Still in its infancy, New York Fashion Week for Men has kicked off for a second season.
With 60 shows scheduled over four days, the event will act as an appetiser for its big sister New York fashion week for women which begins on February 11.
For the upcoming fall-winter collection, New-York based Mexican designer Carlos Garciavelez offered a relaxed and youthful collection with an array of loose layered silhouettes. He explained where his inspiration came from: “This collection centres on the idea of a nomad going to the thermal baths in Switzerland. So, it’s the idea of the explorer going to a spa. So, it’s the idea of dressing and undressing.”
It was Mike Rubin’s first ever catwalk show for his label Krammer & Stoudt. The Southern Californian designer said his collection was born from a desire to serve men like himself: “I started the brand because I wanted to dress guys that were from my age bracket, that grew up surfing and were part of the music scene. And as they are getting older, trying to make them look cool but not too young.”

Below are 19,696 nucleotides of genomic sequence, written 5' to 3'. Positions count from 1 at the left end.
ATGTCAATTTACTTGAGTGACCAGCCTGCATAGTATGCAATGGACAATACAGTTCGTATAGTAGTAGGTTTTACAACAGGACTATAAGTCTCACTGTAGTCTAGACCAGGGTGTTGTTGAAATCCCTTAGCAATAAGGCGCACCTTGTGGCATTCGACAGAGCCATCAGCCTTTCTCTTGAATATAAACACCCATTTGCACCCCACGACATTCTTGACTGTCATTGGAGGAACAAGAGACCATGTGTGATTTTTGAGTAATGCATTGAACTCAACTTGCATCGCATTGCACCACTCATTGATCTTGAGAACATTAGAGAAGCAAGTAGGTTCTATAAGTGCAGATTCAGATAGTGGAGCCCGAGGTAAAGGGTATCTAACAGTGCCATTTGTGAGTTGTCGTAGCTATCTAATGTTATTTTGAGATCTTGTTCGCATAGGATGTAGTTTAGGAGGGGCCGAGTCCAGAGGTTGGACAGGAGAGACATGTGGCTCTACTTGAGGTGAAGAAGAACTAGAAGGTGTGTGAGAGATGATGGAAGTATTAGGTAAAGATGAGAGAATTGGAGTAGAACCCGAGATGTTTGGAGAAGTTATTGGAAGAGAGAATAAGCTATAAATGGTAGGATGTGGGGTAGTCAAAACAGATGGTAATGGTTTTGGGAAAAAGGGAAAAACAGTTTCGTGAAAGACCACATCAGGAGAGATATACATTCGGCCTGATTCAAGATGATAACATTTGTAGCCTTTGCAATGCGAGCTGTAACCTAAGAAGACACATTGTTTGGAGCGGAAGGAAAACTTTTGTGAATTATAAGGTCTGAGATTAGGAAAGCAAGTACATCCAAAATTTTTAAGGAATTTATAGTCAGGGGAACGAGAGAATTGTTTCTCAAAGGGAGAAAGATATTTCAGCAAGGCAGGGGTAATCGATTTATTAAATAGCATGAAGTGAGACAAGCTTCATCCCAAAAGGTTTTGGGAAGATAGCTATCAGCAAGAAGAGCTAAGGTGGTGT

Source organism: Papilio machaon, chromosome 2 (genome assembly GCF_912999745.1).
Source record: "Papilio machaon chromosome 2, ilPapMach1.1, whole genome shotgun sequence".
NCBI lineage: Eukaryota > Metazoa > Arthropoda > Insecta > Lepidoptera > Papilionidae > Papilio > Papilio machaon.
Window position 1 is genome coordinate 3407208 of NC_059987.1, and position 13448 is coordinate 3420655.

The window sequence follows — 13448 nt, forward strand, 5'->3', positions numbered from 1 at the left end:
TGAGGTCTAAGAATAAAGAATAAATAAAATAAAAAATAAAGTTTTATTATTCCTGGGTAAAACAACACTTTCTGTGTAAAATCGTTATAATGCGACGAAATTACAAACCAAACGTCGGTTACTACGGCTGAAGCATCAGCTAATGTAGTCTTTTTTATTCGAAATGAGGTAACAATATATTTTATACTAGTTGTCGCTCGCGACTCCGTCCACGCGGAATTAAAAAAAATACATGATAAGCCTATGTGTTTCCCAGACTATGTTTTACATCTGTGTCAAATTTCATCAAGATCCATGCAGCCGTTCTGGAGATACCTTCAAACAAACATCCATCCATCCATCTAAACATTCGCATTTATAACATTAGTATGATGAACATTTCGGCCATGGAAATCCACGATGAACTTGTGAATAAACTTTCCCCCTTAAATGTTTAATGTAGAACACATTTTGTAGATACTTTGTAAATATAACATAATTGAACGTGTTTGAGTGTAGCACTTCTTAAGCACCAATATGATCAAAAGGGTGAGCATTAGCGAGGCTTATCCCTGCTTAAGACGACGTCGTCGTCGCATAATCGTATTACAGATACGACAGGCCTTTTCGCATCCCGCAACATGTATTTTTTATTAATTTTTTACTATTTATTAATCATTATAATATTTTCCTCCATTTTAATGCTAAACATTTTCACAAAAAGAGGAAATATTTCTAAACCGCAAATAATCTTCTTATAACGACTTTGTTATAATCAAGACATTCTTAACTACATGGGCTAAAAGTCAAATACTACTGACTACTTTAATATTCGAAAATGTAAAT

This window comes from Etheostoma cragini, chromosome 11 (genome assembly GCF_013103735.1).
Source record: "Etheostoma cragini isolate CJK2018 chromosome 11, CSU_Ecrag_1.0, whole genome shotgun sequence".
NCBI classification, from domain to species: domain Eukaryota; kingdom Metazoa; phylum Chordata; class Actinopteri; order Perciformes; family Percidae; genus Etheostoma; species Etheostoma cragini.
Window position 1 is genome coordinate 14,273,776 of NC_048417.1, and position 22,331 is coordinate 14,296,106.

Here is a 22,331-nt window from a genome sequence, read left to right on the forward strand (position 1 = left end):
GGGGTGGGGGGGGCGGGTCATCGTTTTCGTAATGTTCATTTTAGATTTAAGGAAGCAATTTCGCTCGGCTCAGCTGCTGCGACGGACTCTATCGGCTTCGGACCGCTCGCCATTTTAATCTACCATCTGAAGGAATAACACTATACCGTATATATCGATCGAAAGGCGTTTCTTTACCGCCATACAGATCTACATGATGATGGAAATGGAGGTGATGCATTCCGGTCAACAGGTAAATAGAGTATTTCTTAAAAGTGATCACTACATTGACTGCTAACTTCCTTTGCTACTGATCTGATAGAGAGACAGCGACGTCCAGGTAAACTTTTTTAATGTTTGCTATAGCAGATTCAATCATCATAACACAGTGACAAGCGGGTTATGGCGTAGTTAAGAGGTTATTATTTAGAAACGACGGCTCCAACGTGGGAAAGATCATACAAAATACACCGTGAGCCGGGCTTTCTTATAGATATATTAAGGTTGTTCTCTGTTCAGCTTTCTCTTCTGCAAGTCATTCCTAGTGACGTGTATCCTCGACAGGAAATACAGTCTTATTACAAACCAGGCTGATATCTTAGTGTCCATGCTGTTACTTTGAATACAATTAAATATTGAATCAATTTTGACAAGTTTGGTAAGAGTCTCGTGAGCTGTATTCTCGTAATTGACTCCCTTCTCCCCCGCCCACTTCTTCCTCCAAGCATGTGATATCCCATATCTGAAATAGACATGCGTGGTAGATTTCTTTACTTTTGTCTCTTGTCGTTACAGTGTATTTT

Using traditional pieces from the American wardrobe such as blazers, bomber jackets and shirts, the collection incorporates elements of originality into each piece. Malaysian-born menswear designer Edmund Ooi also made his New York Fashion Week for Men’s debut with a collection he entitled ‘Class of 2525’. Dressing models in turtle necks, duffel coats and rolled-up jeans with a touch of science fiction, he said what he is offering is a look into tomorrow: “It’s basically a reinterpretation of a schoolboy in the future. So, when I was thinking about schoolboys, they don’t really have uniforms these days but they still kind of have the same kind of clothes, all of them.”
Riding the wave of trendy street wear, a new generation of designers is competing in New York for the attention of fashion deciders on the lookout for new icons of cool.